Another contrast to New Zealand is that, while the Proteas had endured a lull in the longest format leading up to this year, 2022 has witnessed a resurgence, with a come-from-behind series win against India and an impressive draw against the Blackcaps the headline results. Captain Dean Elgar has crafted a gritty, rugged team in his own image, and they won’t go away easy.
And then there are the summer’s two one-off LV= Insurance Test Matches: England’s men against India, and England’s women against South Africa. The former is a curio, the conclusion to last year’s LV= Insurance Test Series, standalone and yet deciding what has come before. The scoreline is poised at 2-1 to India, with the tourists aiming for a first series win in England since 2008, a triumph to illustrate their new-found potency in fast bowler-friendly conditions, and the hosts hoping to avoid two Test series defeats in the ‘same’ summer for the first time since 1986.
This will also be an encounter to illustrate how quickly things can change. Ahead of the postponed Old Trafford denouement, India’s captain was on the verge of securing his side their second statement result of the year, after their remarkable backs-to-the-wall series win in Australia and a trip to South Africa offering an opportunity to complete a triumvirate of overseas victories. His status as Indian cricket’s most powerful figure was secure. His counterpart, meanwhile, was in the midst of his finest personal year as a batter, with six hundreds in 12 Tests in the year to that point. But neither Joe Root nor Virat Kohli will be in charge of their respective sides come July, with Stokes and Rohit Sharma left the task of settling the score.
The visit of Dane van Niekerk and her troops will provide a centrepiece to treasure. The Women’s Cricket World Cup, earlier this year, saw a time-honoured South African campaign, imperious in the group stage before knockout heartbreak. But it also underlined their new status as one of the world’s premier sides, below Australia but capable of challenging anyone else. This will mark their first Test match since 2014, a delay far too long for a team possessing some of the era’s foremost classicists, not least Laura Wolvaardt and her cover drives to die for. Van Niekerk’s return from injury will see one of the game’s fiercest captains finally lead in the game’s premier format, and Lizelle Lee, Wisden’s Leading Woman Cricketer in the World in 2021, will have a chance to prove her big-hitting, boisterous strokeplay can translate to the red-ball challenge.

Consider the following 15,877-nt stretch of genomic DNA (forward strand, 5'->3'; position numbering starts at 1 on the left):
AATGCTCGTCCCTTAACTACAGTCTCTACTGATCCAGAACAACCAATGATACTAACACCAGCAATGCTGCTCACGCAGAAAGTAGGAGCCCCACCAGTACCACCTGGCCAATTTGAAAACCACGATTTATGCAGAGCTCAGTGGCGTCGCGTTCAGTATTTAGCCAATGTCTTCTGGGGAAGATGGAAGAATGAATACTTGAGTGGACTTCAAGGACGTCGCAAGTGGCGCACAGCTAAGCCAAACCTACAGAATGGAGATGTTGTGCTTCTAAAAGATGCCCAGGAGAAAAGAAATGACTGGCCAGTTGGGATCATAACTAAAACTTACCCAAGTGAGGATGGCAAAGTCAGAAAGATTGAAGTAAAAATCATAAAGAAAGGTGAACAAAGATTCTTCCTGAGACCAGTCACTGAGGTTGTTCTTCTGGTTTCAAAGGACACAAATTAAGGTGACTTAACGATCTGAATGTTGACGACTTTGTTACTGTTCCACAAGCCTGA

England’s recent Test-match experience, meanwhile, barely needs retelling, with this game following on from perhaps the greatest women’s Test ever played. Heather Knight’s first-innings 168* in that game stands as one of the all-time great Ashes hundreds, accounting for 56.6 percent of England’s total, with the next highest score of 34 coming from England’s No.10, Sophie Ecclestone. But even that masterclass was only a prelude to the final-day drama, with England at one point 218-3 chasing 257 and Sophia Dunkley rattling along at a T20-esque strike-rate to confirm her status as the most exciting women’s batting talent to emerge from England’s shores in years. Then back came the Aussies, engineering a collapse as the time pressure mounted, before Kate Cross came in and conveyed the simple instruction to Ecclestone: “We absolutely do not get out.” A stalemate was achieved, and while the urn was all but gone admiration was achieved.
These two evenly matched sides will have the chance to build on that momentum and deliver a spectacle to be savoured.
The longest format is alive and kicking, and the English Test summer is one you won’t want to miss.